“It’s my job.”

“Fuck the job. You only remember to do it half the time anyway. Do you even know how many clients of yours have reported you for taking their advance and never following through? If you could keep your dives shallow—”

You snort. You could, but you won’t.

Your enthusiasm for the conversation is evaporating, cooling like your tea. “I have to go clean up my puke.”

“Get the bot to do it, that’s what it’s for. And drink your tea.”

You grunt. You don’t drink the tea.

“Model.” Maya raises her voice. “Come here, please.”

You look up. “Don’t. It’s mine.”

“You haven’t used it. I bought it.”

“You gave it to me. It was a gift.”

It’s not. You know it’s not. It’s an insurance policy. The bot stands in the threshold, looking exactly as it had when it first turned up at your door months ago. Blandly pretty, blonde, light-skinned, attractive in a generic, plasticky way. Like a car on a showroom floor, overly glossed and untouchable.

“Give me your name,” Maya says.

The bot’s eyes flicker, coming online. “I don’t have a name.”

Maya’s exasperation sheets across the table at you. “You haven’t even given it a name?”

You scrunch more deeply into your chair. “I told you. I don’t want it.”

Maya shakes her head. She doesn’t look anything like you, the product of careful genetic sculpting. You are the product of your mother’s business trip, an exotic dancer, and a bottle of tequila.

Natural. You see it every time you look in a mirror, so you don’t.

“Have you given it a personality, at least?” Maya asks.

“I do not have a personality,” the bot says.

Maya doesn’t even bother looking annoyed. She stands and checks her watch. “Fuck. I’m late.” As if she doesn’t have every minute of her day already scheduled. She just wants you to feel shitty about taking up her time. You don’t. You don’t care. “Give the bot a personality, just one of the default profiles. It’s easy, you just—”

“I know how to install a profile,” you sneer.

“Then do it. I’ll know if you don’t.”

I’ll know if you don’t.

Maya has always been there to pull your ass off the street, reel you in when you dive too deep, force you to eat and sleep when you haven’t for days. You are the only part of her life that doesn’t fit into her flawless pattern, the little sibling that can’t take care of themselves but doesn’t have the decency to just die. She resents you for it. Which she should.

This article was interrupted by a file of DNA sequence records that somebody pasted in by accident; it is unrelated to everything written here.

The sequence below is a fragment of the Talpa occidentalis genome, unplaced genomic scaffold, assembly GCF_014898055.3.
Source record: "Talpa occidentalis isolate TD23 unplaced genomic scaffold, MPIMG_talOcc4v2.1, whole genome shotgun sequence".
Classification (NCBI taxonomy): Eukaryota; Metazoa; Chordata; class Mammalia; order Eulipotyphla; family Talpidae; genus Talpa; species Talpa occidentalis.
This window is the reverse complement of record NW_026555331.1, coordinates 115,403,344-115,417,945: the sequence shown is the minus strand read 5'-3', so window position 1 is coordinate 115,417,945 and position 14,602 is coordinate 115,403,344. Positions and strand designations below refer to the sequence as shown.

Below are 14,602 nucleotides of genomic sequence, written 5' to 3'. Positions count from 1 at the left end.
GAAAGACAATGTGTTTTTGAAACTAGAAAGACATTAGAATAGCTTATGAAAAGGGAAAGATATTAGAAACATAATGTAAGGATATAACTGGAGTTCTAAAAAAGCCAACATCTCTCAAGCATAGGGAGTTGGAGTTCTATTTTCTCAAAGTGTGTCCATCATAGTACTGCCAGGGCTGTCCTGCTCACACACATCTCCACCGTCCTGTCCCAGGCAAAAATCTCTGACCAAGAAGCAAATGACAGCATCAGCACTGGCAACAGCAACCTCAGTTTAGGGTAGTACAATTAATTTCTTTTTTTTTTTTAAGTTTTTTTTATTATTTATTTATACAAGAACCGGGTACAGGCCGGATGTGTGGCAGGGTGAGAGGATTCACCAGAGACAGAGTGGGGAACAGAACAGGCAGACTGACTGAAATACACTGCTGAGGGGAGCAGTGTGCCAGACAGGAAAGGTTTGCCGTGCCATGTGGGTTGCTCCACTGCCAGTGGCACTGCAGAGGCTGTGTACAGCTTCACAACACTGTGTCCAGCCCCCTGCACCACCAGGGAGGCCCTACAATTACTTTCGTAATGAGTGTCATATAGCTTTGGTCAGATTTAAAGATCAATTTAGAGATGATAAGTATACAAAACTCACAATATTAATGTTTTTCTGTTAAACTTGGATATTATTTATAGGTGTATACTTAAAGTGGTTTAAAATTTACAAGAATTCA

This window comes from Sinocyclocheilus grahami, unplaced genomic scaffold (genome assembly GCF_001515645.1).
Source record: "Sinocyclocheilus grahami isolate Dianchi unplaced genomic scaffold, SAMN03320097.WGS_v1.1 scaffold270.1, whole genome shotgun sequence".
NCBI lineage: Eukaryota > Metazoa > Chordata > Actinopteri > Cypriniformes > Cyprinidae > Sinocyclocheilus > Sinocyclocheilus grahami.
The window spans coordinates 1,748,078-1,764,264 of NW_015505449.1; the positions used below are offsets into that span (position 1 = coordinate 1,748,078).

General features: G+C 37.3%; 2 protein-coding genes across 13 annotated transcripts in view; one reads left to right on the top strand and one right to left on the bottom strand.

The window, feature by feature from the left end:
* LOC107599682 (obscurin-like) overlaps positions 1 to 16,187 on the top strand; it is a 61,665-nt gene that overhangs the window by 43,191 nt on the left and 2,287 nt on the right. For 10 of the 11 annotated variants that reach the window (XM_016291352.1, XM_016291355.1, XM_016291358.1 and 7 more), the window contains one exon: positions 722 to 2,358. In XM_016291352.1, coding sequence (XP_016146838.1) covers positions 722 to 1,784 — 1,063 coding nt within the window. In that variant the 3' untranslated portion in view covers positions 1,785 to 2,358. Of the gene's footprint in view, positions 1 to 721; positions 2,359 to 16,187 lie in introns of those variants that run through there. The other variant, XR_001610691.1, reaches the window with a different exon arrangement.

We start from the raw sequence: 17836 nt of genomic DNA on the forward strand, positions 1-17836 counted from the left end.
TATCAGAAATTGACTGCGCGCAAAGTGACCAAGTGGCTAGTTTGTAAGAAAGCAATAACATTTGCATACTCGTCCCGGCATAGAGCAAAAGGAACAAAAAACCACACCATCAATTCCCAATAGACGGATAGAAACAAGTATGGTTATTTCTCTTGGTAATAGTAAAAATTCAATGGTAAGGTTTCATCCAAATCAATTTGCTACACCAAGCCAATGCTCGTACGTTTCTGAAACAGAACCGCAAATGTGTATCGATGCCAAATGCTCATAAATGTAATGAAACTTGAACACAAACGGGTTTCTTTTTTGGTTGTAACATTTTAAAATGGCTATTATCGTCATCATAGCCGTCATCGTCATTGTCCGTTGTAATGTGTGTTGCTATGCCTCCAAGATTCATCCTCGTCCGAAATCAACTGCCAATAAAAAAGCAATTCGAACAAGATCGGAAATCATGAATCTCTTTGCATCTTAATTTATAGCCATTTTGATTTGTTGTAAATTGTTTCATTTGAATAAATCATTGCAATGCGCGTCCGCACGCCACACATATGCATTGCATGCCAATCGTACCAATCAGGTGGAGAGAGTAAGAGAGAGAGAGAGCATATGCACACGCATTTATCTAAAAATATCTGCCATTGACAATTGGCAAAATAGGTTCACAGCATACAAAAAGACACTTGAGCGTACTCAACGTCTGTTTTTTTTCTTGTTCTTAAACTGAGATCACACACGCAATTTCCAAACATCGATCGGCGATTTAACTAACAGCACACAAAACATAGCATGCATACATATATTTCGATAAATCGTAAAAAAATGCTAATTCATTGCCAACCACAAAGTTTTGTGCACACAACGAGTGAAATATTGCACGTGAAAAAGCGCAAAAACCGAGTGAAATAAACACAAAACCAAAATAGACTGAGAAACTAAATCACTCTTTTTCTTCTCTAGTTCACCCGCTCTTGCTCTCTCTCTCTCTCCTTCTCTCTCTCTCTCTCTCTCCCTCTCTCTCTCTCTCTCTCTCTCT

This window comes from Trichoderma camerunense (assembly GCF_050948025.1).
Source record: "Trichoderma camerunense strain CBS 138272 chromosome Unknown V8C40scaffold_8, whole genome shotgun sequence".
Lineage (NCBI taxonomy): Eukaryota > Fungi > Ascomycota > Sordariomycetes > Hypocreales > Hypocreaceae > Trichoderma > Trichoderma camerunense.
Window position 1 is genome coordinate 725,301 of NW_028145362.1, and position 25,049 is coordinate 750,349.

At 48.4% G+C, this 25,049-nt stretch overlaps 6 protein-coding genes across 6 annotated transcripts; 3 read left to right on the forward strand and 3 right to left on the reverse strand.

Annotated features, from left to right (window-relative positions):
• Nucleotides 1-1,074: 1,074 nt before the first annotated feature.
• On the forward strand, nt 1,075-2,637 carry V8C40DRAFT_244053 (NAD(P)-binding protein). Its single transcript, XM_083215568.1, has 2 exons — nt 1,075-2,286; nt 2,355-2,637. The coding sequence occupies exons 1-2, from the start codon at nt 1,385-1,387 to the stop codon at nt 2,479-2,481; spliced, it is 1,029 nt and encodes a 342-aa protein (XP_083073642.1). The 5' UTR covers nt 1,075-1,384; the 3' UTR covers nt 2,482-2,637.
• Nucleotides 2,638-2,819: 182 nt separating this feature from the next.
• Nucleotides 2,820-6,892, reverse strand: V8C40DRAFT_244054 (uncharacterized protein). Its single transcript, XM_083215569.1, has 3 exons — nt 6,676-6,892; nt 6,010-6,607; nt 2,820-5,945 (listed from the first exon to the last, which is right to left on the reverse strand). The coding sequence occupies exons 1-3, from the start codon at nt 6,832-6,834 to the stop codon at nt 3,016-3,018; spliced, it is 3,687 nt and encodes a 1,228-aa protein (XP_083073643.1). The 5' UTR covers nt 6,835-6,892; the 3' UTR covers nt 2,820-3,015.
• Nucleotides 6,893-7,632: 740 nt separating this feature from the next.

The bot may exist to do housework and other things you can’t be bothered with, but it’s also Maya’s spy. Any personality you choose for it, it’s just another way to bring you under control.

Well. Any personality but one.

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You don’t sleep. You don’t know how anyone can sleep in a world of constant sound and perpetual motion. Instead you lie awake and savour the formation of an idea. You never get tired of that sensation. It begins in the core of you, weaving in and out like a ribbon caught on a rock, until the force of your thoughts catches and tugs it into the current of your blood.

You choose one of the more popular social nodes, since that’s the most streamlined system for uploading profiles that isn’t an MMO. You aren’t in the mood to be shouted at by teenagers or hit by virtual arrows. You spend a few idle minutes constructing your avatar—lengthening your hair, filling out your face, turning muddy grey eyes cobalt and painting your lips a plum so deep it’s almost black. It’s so easy to look good on a dive, so why not do it? You make the bot more interesting, too, although you don’t have time to fuck with it too much. You just widen its nose and give it a haircut. Basic stuff.

The actual transfer only takes a few seconds. You’ve had this profile for years, and you update it whenever you remember to. Every few months.

This time when the bot’s eyes open they shine with intelligence, fixing on you and holding you in its gaze. You don’t have a nervous system in a social node, not even a simulated one, but it still feels like part of you starts to run faster, burn hotter.

“Do you know who you are?” you ask the bot.

It tips its head to the side. “Do you know who you are?”

“Legally or existentially?”

The bot’s mouth twitches. “Stupid question.”

Hearing your inflections in its voice is strange. Hearing your sentiments is stranger still. For once when you drag yourself out of the dive, back to the cramped and chilly floor, you don’t feel the loss. You made the profile based off your own mind when you were fifteen and even more of a goddamn mess than you are now, if such a thing is possible. You didn’t have any plans for it; you just wanted to see if you could do it. Now you sit on the floor opposite a bot with your brain and you don’t even know where to start.

“I shouldn’t have to mention this, but—”

“Maya. I know. When she checks, my specs will show I’ve been uploaded with a default profile.”

You smile with one side of your mouth. Bots can lie, most just don’t have any reason to. That’s why you profiled it with a personality that tends toward deception—just for the sheer joy of it.